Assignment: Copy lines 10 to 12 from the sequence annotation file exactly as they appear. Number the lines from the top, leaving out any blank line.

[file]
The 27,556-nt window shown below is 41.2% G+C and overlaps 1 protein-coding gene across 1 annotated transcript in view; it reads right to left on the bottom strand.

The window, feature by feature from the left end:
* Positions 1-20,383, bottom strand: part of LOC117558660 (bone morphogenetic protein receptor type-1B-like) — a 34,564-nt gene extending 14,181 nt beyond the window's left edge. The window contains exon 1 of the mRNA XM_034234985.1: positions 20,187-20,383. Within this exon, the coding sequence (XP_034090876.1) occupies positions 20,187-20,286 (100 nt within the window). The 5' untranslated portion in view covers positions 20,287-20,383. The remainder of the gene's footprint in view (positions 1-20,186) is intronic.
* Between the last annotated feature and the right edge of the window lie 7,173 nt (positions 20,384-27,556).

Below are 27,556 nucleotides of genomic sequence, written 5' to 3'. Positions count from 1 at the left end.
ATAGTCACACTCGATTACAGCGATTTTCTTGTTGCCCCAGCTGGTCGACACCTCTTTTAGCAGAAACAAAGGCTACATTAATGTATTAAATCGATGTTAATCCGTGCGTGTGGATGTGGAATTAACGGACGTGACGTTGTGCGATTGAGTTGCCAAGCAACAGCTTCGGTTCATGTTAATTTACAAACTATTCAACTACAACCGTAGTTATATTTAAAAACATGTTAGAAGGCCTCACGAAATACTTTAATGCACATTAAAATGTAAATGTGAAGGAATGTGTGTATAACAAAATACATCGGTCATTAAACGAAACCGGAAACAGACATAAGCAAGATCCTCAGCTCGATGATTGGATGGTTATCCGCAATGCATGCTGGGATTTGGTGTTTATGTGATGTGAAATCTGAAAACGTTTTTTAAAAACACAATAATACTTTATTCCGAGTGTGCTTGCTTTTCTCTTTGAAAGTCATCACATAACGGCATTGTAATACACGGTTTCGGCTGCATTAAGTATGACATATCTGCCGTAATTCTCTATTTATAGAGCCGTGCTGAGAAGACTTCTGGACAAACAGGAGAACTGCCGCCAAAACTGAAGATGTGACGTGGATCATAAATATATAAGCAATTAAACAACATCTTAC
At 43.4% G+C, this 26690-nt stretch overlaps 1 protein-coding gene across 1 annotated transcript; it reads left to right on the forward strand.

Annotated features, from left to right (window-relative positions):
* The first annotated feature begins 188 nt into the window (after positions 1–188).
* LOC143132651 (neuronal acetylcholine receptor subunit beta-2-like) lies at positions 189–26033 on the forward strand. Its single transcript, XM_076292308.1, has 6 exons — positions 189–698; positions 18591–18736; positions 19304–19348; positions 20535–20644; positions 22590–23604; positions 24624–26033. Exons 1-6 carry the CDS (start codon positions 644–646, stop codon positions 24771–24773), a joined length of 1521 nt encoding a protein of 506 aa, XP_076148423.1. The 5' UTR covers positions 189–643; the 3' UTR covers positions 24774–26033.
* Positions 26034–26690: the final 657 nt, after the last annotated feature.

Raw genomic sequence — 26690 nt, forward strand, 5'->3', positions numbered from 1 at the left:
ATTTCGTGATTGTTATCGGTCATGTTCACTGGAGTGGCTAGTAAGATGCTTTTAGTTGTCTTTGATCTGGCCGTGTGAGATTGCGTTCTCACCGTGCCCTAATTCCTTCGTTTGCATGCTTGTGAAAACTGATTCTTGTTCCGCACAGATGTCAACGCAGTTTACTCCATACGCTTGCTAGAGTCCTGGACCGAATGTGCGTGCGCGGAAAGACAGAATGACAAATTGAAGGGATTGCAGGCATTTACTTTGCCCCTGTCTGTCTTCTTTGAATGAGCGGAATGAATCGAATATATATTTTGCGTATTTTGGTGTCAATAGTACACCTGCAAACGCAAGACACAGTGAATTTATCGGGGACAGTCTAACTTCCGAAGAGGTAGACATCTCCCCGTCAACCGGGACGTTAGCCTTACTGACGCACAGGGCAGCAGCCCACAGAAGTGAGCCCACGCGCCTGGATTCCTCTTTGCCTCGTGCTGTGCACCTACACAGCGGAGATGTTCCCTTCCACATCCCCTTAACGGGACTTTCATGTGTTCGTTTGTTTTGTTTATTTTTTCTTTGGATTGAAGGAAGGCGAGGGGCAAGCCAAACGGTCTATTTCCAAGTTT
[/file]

* LOC143132651 (neuronal acetylcholine receptor subunit beta-2-like) lies at positions 189–26033 on the forward strand. Its single transcript, XM_076292308.1, has 6 exons — positions 189–698; positions 18591–18736; positions 19304–19348; positions 20535–20644; positions 22590–23604; positions 24624–26033. Exons 1-6 carry the CDS (start codon positions 644–646, stop codon positions 24771–24773), a joined length of 1521 nt encoding a protein of 506 aa, XP_076148423.1. The 5' UTR covers positions 189–643; the 3' UTR covers positions 24774–26033.
* Positions 26034–26690: the final 657 nt, after the last annotated feature.

Raw genomic sequence — 26690 nt, forward strand, 5'->3', positions numbered from 1 at the left: